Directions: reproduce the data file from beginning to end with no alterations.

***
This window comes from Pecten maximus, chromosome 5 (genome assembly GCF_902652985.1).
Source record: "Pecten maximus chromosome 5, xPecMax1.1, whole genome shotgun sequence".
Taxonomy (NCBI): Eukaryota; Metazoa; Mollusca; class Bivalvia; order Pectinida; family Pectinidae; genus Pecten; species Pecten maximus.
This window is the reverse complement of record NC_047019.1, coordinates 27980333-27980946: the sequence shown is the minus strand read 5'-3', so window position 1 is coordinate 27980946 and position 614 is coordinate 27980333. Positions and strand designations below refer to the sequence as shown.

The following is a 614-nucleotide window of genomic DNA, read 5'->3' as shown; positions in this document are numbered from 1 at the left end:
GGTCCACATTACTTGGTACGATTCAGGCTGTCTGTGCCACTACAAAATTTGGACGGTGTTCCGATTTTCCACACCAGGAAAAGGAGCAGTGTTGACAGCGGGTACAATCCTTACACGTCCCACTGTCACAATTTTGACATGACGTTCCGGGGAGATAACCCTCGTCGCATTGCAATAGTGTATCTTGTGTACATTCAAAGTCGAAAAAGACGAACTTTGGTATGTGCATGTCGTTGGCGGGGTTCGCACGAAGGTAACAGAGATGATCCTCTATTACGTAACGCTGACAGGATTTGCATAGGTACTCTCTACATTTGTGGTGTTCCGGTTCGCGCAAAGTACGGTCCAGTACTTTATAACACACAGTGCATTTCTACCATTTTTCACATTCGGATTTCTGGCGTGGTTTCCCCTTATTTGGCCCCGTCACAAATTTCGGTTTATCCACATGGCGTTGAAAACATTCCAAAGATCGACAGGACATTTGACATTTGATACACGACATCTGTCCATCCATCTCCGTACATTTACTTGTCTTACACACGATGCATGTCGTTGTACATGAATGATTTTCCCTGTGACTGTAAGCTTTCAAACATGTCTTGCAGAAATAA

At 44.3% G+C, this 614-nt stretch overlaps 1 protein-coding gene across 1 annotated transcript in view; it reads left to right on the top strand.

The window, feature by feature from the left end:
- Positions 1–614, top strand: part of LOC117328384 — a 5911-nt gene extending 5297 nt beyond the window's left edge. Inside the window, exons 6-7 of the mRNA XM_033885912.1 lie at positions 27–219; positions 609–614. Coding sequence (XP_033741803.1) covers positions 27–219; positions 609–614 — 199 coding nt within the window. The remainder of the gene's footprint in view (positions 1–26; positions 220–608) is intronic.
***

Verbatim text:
This window comes from Pecten maximus, chromosome 5 (genome assembly GCF_902652985.1).
Source record: "Pecten maximus chromosome 5, xPecMax1.1, whole genome shotgun sequence".
Taxonomy (NCBI): Eukaryota; Metazoa; Mollusca; class Bivalvia; order Pectinida; family Pectinidae; genus Pecten; species Pecten maximus.
This window is the reverse complement of record NC_047019.1, coordinates 27980333-27980946: the sequence shown is the minus strand read 5'-3', so window position 1 is coordinate 27980946 and position 614 is coordinate 27980333. Positions and strand designations below refer to the sequence as shown.

The following is a 614-nucleotide window of genomic DNA, read 5'->3' as shown; positions in this document are numbered from 1 at the left end:
GGTCCACATTACTTGGTACGATTCAGGCTGTCTGTGCCACTACAAAATTTGGACGGTGTTCCGATTTTCCACACCAGGAAAAGGAGCAGTGTTGACAGCGGGTACAATCCTTACACGTCCCACTGTCACAATTTTGACATGACGTTCCGGGGAGATAACCCTCGTCGCATTGCAATAGTGTATCTTGTGTACATTCAAAGTCGAAAAAGACGAACTTTGGTATGTGCATGTCGTTGGCGGGGTTCGCACGAAGGTAACAGAGATGATCCTCTATTACGTAACGCTGACAGGATTTGCATAGGTACTCTCTACATTTGTGGTGTTCCGGTTCGCGCAAAGTACGGTCCAGTACTTTATAACACACAGTGCATTTCTACCATTTTTCACATTCGGATTTCTGGCGTGGTTTCCCCTTATTTGGCCCCGTCACAAATTTCGGTTTATCCACATGGCGTTGAAAACATTCCAAAGATCGACAGGACATTTGACATTTGATACACGACATCTGTCCATCCATCTCCGTACATTTACTTGTCTTACACACGATGCATGTCGTTGTACATGAATGATTTTCCCTGTGACTGTAAGCTTTCAAACATGTCTTGCAGAAATAA

At 44.3% G+C, this 614-nt stretch overlaps 1 protein-coding gene across 1 annotated transcript in view; it reads left to right on the top strand.

The window, feature by feature from the left end:
- Positions 1–614, top strand: part of LOC117328384 — a 5911-nt gene extending 5297 nt beyond the window's left edge. Inside the window, exons 6-7 of the mRNA XM_033885912.1 lie at positions 27–219; positions 609–614. Coding sequence (XP_033741803.1) covers positions 27–219; positions 609–614 — 199 coding nt within the window. The remainder of the gene's footprint in view (positions 1–26; positions 220–608) is intronic.